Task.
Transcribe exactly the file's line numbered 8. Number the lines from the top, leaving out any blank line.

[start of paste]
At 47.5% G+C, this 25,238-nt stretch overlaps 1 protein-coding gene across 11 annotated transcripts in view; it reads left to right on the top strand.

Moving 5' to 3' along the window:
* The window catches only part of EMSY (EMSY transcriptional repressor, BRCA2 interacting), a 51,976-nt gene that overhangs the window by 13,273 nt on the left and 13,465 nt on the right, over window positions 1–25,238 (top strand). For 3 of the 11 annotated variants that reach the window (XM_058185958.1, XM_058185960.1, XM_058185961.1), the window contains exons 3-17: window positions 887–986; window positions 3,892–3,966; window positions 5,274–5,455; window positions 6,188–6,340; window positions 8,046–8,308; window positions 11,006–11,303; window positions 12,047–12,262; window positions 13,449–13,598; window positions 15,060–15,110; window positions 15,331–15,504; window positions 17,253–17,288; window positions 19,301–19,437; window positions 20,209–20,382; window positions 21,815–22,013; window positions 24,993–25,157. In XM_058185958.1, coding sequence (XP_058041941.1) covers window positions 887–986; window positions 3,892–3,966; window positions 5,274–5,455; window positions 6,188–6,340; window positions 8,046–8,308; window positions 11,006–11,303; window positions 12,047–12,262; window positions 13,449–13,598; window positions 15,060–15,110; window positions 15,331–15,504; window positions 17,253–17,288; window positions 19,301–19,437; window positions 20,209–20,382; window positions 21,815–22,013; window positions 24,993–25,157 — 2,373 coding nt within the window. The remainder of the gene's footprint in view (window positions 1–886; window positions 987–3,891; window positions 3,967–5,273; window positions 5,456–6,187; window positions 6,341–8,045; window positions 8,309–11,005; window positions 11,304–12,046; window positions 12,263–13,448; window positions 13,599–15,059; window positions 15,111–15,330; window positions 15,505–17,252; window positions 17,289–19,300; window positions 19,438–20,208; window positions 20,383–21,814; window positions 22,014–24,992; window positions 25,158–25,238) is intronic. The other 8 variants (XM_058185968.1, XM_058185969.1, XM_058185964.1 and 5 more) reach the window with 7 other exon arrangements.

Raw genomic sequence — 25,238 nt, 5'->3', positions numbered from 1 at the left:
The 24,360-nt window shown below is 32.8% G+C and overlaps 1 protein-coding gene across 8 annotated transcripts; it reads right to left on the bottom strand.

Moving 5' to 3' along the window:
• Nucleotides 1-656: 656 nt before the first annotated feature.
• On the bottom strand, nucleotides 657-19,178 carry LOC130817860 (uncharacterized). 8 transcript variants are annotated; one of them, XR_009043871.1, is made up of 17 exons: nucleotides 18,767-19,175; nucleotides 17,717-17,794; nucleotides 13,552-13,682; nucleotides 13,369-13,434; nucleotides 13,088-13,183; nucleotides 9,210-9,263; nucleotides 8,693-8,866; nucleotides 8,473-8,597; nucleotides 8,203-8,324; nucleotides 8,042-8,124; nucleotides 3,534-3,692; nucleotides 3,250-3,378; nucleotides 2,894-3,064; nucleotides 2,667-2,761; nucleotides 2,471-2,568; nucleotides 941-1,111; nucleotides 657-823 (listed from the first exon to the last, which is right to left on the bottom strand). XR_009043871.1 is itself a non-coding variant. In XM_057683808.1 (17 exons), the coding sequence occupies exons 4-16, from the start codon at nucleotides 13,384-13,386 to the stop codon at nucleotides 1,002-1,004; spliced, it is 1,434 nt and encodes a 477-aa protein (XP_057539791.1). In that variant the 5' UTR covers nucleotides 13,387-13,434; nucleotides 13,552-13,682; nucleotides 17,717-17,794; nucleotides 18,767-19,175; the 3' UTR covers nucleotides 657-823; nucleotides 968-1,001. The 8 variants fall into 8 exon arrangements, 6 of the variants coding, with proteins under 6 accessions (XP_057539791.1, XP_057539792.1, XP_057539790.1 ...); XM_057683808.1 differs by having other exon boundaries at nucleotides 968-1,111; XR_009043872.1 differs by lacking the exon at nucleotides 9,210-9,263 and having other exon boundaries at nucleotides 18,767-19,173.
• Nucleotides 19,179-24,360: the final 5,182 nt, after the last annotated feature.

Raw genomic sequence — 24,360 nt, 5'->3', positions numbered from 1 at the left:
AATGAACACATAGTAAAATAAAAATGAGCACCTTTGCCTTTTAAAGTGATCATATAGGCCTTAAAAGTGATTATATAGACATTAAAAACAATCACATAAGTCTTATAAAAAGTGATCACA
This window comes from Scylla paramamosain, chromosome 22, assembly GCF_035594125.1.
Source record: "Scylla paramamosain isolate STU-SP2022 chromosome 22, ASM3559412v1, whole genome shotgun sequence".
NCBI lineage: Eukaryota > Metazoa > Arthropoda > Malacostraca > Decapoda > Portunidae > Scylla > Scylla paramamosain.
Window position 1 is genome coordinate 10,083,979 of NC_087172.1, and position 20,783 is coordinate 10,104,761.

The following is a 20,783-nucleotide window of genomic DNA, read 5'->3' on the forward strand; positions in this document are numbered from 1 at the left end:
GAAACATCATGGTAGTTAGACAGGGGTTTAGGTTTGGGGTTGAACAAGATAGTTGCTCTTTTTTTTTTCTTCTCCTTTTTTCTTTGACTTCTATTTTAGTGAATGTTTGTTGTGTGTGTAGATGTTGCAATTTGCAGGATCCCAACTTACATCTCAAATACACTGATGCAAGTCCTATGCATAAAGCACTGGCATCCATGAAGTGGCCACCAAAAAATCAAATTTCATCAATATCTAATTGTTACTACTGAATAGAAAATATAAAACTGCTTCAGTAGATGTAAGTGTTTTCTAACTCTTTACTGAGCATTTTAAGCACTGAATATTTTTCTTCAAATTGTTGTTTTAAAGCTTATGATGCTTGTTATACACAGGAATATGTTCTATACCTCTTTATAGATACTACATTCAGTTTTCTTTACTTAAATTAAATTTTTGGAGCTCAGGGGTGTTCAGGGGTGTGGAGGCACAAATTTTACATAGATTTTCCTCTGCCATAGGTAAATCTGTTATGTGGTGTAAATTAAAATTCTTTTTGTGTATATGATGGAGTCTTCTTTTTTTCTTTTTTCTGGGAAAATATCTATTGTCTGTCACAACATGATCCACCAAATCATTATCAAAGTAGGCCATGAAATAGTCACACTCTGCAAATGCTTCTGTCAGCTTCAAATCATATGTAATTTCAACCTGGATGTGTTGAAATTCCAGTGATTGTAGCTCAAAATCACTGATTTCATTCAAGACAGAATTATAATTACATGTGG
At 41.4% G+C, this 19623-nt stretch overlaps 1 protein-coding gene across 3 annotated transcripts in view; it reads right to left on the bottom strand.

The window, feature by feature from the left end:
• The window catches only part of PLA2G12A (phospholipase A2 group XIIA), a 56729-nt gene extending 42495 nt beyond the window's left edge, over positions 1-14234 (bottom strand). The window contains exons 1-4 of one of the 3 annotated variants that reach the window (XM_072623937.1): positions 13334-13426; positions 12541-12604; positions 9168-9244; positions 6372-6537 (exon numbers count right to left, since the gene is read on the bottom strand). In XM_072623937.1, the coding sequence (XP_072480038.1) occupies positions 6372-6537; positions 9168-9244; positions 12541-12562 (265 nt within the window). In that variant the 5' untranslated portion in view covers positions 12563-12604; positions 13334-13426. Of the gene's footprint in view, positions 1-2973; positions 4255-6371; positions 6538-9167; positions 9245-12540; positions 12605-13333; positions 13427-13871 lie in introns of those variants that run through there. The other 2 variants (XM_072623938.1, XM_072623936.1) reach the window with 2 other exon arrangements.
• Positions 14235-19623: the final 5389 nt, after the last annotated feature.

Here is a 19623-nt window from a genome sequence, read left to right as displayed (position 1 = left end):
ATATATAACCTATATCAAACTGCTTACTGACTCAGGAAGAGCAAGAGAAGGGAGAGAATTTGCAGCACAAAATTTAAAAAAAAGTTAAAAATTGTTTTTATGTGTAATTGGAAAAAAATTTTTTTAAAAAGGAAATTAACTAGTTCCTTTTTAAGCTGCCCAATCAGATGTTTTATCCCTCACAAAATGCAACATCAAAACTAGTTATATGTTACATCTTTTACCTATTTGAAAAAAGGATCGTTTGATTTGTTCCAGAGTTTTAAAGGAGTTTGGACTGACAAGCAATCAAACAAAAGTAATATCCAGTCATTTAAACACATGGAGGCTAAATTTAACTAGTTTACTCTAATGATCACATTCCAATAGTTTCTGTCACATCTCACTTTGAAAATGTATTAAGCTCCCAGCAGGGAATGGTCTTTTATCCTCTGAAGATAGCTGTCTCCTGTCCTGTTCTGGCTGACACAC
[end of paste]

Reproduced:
• On the bottom strand, nucleotides 657-19,178 carry LOC130817860 (uncharacterized). 8 transcript variants are annotated; one of them, XR_009043871.1, is made up of 17 exons: nucleotides 18,767-19,175; nucleotides 17,717-17,794; nucleotides 13,552-13,682; nucleotides 13,369-13,434; nucleotides 13,088-13,183; nucleotides 9,210-9,263; nucleotides 8,693-8,866; nucleotides 8,473-8,597; nucleotides 8,203-8,324; nucleotides 8,042-8,124; nucleotides 3,534-3,692; nucleotides 3,250-3,378; nucleotides 2,894-3,064; nucleotides 2,667-2,761; nucleotides 2,471-2,568; nucleotides 941-1,111; nucleotides 657-823 (listed from the first exon to the last, which is right to left on the bottom strand). XR_009043871.1 is itself a non-coding variant. In XM_057683808.1 (17 exons), the coding sequence occupies exons 4-16, from the start codon at nucleotides 13,384-13,386 to the stop codon at nucleotides 1,002-1,004; spliced, it is 1,434 nt and encodes a 477-aa protein (XP_057539791.1). In that variant the 5' UTR covers nucleotides 13,387-13,434; nucleotides 13,552-13,682; nucleotides 17,717-17,794; nucleotides 18,767-19,175; the 3' UTR covers nucleotides 657-823; nucleotides 968-1,001. The 8 variants fall into 8 exon arrangements, 6 of the variants coding, with proteins under 6 accessions (XP_057539791.1, XP_057539792.1, XP_057539790.1 ...); XM_057683808.1 differs by having other exon boundaries at nucleotides 968-1,111; XR_009043872.1 differs by lacking the exon at nucleotides 9,210-9,263 and having other exon boundaries at nucleotides 18,767-19,173.